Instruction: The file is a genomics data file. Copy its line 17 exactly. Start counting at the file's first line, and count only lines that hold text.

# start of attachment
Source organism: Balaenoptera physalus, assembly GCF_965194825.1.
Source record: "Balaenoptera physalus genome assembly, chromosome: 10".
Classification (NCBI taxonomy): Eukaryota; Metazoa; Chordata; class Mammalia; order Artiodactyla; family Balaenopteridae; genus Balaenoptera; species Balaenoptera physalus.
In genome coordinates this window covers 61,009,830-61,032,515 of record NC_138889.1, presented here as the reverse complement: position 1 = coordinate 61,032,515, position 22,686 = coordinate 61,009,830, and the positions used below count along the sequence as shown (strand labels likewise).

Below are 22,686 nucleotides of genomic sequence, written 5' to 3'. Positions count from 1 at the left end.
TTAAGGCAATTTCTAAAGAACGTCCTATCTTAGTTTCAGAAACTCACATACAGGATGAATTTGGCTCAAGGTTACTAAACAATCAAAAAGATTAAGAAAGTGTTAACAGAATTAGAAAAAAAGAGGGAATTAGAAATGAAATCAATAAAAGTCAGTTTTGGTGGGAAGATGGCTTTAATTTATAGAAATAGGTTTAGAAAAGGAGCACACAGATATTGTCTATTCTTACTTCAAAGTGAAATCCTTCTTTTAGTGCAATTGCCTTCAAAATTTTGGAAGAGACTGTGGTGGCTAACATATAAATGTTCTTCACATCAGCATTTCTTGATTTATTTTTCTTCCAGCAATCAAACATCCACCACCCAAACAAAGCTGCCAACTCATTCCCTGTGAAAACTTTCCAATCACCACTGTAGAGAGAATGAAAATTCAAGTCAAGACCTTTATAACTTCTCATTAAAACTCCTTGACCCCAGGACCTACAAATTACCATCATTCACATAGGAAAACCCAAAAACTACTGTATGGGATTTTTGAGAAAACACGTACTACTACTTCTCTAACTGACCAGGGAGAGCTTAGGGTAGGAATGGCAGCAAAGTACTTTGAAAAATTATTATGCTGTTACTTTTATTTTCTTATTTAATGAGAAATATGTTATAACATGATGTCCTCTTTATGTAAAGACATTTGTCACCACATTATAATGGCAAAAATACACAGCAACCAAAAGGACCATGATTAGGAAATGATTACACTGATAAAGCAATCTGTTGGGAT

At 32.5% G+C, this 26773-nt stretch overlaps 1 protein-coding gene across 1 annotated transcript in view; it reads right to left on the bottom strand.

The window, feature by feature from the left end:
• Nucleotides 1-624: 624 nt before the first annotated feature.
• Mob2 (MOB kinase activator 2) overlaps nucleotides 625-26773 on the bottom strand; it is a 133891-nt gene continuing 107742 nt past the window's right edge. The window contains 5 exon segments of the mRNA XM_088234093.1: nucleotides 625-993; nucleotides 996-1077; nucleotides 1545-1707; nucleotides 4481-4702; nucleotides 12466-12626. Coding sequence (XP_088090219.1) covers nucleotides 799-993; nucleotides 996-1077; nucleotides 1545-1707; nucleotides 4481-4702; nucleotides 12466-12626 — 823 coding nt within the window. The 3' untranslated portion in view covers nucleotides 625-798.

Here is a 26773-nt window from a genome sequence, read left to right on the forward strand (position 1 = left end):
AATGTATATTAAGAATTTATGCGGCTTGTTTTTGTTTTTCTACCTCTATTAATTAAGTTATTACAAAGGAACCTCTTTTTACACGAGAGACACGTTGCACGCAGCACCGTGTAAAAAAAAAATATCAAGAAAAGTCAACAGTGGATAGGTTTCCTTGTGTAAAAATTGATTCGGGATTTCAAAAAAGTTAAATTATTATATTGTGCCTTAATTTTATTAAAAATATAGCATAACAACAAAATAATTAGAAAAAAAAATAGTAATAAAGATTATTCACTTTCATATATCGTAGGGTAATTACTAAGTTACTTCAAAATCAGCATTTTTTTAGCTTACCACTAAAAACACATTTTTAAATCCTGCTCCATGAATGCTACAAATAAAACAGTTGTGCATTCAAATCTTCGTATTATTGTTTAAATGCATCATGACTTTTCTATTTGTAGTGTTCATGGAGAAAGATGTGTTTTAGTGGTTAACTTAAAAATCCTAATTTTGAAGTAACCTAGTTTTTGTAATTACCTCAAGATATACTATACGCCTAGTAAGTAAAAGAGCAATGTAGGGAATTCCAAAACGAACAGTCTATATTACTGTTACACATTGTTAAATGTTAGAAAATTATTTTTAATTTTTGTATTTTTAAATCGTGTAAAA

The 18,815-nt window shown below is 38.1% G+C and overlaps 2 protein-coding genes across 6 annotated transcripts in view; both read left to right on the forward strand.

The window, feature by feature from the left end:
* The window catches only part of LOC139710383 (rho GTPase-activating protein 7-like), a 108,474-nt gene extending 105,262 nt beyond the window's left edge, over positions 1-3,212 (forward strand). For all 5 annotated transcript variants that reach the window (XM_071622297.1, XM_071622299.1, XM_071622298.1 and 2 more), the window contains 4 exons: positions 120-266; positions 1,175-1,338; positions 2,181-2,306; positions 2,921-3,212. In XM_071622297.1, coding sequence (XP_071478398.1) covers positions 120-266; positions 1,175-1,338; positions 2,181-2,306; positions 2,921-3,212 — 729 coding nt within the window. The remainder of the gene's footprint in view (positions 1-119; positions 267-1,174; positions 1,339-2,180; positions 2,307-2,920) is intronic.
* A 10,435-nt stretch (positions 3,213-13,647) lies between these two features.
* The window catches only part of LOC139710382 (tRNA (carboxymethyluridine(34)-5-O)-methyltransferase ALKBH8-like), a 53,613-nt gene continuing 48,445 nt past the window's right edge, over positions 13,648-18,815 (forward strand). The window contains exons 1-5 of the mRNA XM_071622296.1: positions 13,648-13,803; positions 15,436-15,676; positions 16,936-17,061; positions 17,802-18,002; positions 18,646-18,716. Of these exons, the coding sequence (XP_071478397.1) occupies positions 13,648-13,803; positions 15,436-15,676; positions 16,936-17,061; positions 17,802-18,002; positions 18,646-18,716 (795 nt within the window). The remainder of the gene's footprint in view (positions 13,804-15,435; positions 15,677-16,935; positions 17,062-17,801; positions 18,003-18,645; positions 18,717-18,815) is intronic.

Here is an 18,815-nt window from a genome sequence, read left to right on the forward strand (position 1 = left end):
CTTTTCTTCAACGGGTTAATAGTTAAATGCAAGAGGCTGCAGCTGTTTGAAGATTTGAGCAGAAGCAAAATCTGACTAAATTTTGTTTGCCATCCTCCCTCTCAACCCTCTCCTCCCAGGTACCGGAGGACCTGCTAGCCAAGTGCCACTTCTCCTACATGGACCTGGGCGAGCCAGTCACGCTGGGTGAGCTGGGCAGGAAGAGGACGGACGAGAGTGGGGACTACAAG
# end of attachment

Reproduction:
* The window catches only part of LOC139710382 (tRNA (carboxymethyluridine(34)-5-O)-methyltransferase ALKBH8-like), a 53,613-nt gene continuing 48,445 nt past the window's right edge, over positions 13,648-18,815 (forward strand). The window contains exons 1-5 of the mRNA XM_071622296.1: positions 13,648-13,803; positions 15,436-15,676; positions 16,936-17,061; positions 17,802-18,002; positions 18,646-18,716. Of these exons, the coding sequence (XP_071478397.1) occupies positions 13,648-13,803; positions 15,436-15,676; positions 16,936-17,061; positions 17,802-18,002; positions 18,646-18,716 (795 nt within the window). The remainder of the gene's footprint in view (positions 13,804-15,435; positions 15,677-16,935; positions 17,062-17,801; positions 18,003-18,645; positions 18,717-18,815) is intronic.